“Game of Royals,” she corrected in a murmur.
“Yes, that’s the one.” Albert snapped his fingers. “Haven’t seen it yet,” he said by way of apology. “Didn’t realize these period dramas now had people worth watching.”
Despite her clear agitation, Sparkle gave a giggle. She tucked into the steak with that peculiar habit Americans had of holding her fork in the right hand.
“Young lady,” the Duke began, aghast that the late arrival would eat before the head of the table.
“Enjoy your meal,” Albert said. He shook his head at this peer of the realm, someone Torie had placed here to stymie her brother’s evening. At least the gods sent him this paean of beauty and earnestness.
“I usually don’t eat at these things,” Sparkle said, the first bite tucked into the side of her cheek like a chipmunk in order to make conversation possible. “But I’ve been running around all day.”
“By all means,” Albert said. He folded his arms on the table, eliciting another round of frowns of disapproval from the Duke. “I know how that is.” This had the opposite effect of warming her up – Sparkle froze with the fork halfway to her mouth. A cello played, unaccompanied, a mournful string of notes competing with the click and clang of cutlery at tables all over the ballroom.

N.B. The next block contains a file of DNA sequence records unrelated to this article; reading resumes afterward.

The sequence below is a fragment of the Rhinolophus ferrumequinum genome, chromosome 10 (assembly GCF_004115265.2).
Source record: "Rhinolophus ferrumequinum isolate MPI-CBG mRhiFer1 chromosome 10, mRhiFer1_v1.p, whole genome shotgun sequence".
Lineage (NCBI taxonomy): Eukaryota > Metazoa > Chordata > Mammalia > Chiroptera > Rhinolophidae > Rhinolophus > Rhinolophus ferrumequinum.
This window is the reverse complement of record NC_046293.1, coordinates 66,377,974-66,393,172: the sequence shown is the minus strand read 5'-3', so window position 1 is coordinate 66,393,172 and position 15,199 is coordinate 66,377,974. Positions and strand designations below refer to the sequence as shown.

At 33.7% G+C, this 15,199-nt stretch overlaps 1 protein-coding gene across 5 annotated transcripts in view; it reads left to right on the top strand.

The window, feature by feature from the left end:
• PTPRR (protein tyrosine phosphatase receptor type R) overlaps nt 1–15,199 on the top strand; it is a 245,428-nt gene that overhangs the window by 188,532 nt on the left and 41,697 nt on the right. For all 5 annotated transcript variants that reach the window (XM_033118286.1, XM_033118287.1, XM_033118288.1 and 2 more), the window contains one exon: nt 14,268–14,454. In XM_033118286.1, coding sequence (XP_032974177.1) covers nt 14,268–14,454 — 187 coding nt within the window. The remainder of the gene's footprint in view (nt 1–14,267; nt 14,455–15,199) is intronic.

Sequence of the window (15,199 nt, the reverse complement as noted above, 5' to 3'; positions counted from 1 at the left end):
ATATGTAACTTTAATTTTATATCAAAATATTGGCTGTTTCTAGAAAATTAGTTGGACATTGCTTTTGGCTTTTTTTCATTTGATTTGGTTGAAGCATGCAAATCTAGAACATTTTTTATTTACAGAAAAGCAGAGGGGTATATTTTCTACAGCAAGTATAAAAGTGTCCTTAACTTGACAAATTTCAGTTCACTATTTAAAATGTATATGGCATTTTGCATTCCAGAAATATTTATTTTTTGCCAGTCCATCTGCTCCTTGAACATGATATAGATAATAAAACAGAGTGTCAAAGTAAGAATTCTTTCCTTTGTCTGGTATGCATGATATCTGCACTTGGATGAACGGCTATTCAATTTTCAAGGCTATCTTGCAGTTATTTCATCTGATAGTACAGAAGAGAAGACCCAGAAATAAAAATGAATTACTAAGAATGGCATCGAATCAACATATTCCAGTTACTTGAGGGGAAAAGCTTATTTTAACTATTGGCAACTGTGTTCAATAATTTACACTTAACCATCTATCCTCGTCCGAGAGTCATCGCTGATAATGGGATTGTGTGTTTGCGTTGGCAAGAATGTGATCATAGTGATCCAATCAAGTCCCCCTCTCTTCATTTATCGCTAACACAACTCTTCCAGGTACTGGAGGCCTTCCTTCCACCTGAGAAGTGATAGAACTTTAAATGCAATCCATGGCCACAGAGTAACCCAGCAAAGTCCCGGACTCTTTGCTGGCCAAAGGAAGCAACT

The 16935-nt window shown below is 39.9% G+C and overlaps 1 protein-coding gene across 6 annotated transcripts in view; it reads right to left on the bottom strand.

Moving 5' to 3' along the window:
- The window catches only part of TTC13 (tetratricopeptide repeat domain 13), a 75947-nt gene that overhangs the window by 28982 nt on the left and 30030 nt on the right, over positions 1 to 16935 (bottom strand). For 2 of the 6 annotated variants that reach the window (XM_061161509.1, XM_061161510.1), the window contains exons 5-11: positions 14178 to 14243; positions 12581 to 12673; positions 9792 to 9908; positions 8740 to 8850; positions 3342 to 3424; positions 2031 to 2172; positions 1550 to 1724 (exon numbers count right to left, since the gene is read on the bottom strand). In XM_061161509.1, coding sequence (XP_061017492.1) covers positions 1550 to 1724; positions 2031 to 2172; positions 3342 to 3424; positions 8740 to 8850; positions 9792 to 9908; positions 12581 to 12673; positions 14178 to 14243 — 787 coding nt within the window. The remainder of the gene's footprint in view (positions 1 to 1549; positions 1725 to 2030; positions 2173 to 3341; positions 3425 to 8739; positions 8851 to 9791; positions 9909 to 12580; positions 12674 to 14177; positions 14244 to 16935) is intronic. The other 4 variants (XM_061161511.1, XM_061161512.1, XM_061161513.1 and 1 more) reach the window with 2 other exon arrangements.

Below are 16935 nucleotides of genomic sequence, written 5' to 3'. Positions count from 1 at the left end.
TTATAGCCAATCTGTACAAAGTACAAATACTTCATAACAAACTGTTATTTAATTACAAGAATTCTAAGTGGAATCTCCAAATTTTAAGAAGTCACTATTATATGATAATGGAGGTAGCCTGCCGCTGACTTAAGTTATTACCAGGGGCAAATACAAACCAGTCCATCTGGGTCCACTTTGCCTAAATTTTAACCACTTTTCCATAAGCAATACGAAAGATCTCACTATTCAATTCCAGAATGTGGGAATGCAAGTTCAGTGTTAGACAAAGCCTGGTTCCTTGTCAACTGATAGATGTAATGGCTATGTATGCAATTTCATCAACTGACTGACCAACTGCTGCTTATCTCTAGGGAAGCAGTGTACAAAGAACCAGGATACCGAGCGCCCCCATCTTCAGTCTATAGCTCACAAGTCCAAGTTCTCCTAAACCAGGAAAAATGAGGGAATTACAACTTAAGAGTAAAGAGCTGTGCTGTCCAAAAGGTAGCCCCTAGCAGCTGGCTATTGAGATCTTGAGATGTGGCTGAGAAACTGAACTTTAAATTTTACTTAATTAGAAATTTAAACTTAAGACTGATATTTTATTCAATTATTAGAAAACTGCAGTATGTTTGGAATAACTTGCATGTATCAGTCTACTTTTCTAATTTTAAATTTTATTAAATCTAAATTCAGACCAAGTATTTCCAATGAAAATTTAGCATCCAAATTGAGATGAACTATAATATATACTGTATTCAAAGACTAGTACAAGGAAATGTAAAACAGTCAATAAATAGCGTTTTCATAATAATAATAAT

“Oh God, I didn’t read the briefing card.” She gulped down the sizeable piece of meat garnished with an orangy cream sauce. “It was in the bottom of my bag and it got wet when –”
“Your Highness.” Edward returned, sidestepping the departing waiter with the grace of a dancer. “Your sister wishes to see you.” He said the second part into his ear.
“I’m at the table,” Albert hissed back. For the first time in months and months he sat next to someone remotely interesting. How had Torie sniffed it out? He scanned the room for one of her well-intentioned spies. No Thomas around to steady him if the waters got murky.
“Most urgent,” Edward whispered.
“I’ll have my meal first.” Albert reached for his napkin.
Albert froze. They hadn’t ever used that word. This was their pact, a word that meant they needed to discuss something big. Something on the level of your-mother-is-dead big. “I’ll be right back,” he said to the downturned head of the woman attacking the mozzarella and tomato accompaniment with vigor. He smiled tersely at everyone else at the table, British enough to know they should stand when a senior royal left the table. She rushed to her feet at the last minute, bumping her water glass. Canadian he mused as they led him out a side door into a private lounge. Hadn’t picked that up in the accent.